To a great extent, we – Westerners - judge the quality of restaurants by the window dressing of their external package. A beautiful setting, an ocean view, sparkling silverware and glassware, clean table cloths. The food comes out beautifully presented, with smears of sauce forming savory artworks so delicate you feel guilty when disturbing it with your forks. But none of this tells the story of how food is prepared, whether anyone washes their hands in the kitchen, whether the seafood or meat that you are being served is one, two or three days old or older and on and on and on and on. You could be served someone’s left over’s from the night before and NEVER know it. You can be served someone’s left overs and pay a bill that covers the nights cost in help! The number of middle men involved pumps up the price while ensuring a profound lack of accountability by diffusing responsibilities through a complex network of restaurant services offered at competitive rates by third party vendors. As American’s, we are a gullible lot, easily guiled by the corporate establishment bent on draining every penny out of our wallets for their own benefit. Is this a cynical view or a realistic portrayal?
Then its no wonder that - when you dine at a restaurant like Be Nhi across from the beach in Hoi An, Vietnam, what you see is what you get. You walk into this open restaurant setting glaring with lights from all angles whose physical front is completely open or missing. Across the street is the beach but its too late in the evening to see anything there. There are small aerated basins filled with water that are found in a slightly sunken area that house the evenings selection of fish and other ocean dwellers I could not identify. You find a table and then you march back to the area with the basins to select your fish. I selected one that looked like fish – it actually looked a little like a snapper making me feel comfortable with my selection.
You retreat back to your aluminum plated covered table (fairly common in Vietnam) and look at the menu for other goodies. We chose some clams which my friend really enjoyed, and a fried noodle, shrimp and bok choy dish to work the fish down with. We ordered two Larue beers and one bottle of water and waited for the fish to be grilled. In the meantime, we were served this crispy rice cracker the size of a small pizza called banh trang, which was quite tasty. Obviously a substitute for bread.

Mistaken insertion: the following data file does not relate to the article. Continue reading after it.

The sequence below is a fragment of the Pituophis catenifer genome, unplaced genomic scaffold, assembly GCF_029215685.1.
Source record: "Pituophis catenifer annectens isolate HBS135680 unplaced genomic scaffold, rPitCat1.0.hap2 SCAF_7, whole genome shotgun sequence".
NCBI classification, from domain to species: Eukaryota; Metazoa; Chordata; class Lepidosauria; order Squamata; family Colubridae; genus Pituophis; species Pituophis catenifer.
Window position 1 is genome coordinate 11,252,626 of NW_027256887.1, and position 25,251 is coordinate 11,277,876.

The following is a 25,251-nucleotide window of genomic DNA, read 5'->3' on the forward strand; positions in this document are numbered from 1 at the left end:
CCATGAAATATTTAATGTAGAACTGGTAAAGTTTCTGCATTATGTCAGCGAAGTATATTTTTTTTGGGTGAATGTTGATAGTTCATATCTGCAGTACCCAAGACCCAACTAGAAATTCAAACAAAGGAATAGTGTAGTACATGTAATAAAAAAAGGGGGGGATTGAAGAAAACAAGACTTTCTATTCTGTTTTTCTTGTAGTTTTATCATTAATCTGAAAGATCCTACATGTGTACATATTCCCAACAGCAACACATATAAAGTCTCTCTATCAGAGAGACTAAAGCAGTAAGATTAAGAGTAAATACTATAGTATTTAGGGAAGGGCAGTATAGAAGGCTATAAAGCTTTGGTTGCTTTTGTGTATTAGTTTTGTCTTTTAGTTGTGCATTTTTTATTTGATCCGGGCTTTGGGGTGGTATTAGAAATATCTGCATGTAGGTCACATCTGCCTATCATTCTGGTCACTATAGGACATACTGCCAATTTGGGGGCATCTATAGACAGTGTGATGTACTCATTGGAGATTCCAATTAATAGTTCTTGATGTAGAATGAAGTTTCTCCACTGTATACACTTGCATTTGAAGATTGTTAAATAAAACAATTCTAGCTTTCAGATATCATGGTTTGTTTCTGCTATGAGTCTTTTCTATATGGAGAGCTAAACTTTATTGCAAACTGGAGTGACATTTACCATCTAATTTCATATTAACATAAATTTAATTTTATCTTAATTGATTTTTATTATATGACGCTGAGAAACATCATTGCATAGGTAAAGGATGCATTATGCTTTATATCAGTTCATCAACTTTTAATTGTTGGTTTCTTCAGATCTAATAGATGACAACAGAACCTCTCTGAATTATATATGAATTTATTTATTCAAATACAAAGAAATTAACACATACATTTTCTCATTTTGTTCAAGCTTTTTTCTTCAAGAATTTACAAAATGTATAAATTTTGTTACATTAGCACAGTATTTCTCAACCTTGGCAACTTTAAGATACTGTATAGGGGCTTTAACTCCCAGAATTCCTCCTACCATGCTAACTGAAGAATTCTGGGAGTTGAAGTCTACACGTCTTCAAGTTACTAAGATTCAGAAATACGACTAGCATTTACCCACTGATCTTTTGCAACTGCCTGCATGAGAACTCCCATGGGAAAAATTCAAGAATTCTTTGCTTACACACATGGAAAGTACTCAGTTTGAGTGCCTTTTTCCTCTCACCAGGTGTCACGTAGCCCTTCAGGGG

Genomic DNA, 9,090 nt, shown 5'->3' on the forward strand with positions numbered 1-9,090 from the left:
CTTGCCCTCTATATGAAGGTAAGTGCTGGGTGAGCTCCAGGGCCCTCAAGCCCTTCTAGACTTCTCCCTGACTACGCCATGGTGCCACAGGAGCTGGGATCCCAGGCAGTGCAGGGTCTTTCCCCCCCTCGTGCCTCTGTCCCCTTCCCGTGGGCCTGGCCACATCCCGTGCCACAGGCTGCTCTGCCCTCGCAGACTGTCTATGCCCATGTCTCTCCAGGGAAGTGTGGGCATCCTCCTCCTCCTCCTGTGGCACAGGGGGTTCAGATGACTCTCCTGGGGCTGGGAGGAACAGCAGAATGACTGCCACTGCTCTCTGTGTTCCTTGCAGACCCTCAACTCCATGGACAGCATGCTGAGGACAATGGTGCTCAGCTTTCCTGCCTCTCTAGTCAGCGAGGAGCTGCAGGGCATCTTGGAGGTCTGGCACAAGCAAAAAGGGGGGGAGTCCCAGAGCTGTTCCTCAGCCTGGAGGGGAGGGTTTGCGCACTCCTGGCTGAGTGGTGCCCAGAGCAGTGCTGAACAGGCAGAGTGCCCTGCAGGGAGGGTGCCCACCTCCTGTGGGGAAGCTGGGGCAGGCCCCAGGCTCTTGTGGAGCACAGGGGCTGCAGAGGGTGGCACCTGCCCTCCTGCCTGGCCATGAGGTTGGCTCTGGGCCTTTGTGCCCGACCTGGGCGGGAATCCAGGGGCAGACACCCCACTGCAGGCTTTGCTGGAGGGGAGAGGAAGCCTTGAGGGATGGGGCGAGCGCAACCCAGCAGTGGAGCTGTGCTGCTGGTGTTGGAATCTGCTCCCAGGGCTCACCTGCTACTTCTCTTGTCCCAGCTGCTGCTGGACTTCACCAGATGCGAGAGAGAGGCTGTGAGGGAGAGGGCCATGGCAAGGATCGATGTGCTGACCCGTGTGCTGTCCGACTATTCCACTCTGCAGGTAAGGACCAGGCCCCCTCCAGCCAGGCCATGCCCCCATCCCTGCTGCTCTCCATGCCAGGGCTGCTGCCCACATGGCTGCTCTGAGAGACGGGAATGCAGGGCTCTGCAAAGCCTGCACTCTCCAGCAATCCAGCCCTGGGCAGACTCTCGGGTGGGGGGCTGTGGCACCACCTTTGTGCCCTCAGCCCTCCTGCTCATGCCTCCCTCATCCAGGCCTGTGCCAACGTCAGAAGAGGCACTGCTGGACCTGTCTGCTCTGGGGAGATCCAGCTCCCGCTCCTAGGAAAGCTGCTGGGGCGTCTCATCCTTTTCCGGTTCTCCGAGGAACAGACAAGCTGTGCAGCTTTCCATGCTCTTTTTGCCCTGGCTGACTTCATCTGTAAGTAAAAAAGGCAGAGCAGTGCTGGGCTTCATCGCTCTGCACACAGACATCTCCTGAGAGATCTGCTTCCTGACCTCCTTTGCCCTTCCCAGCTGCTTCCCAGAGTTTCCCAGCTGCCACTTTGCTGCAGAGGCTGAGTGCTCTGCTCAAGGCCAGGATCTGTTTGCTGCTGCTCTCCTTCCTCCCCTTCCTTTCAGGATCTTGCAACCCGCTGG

Needless to say, by the five-star ranking of this review, I enjoyed the meal immensely. Eating fresh fish has never carried the implications as it did that night – selecting your meal in person and not by proxy – or after trying to decipher the intimidating description of the preparation which adds another fist full of your dollars into the bill.
The fish was indeed fresh and absolutely delicious. The noodle dish was also a perfect accompaniment. The fish came splayed down the middle with skin and bone baring fragments of partially burned surface from the grilling. Picking through to the fleshiest part was no problem; the fish was moist and tender. What more can I say.
The restaurant looked more like a bare-boned cafeteria than a restaurant. The decor was very basic except for some cute ceramic pictures of fruit that were overwhelmed by the vastness and blinding lights of the restaurant footprint. Service was basic but very friendly. It looked reasonably clean and well-kept and certainly not pretentious. I can only surmise that this is a family owned and operated business including the daytime activity of catching the fish, and the chores revolving around the restaurant. No middle men, no extra expense, and good value for the money. As this was my third visit; I can only remember once where there were any visible tourists anywhere.
If you want to enjoy FRESH fish in a family restaurant, Be Nhi is one place to go. In addition, you may learn a thing or two about a real seafood restaurant and what it means to be served fresh fish. You will also experience a true Vietnamese restaurant experience worthy of remembering.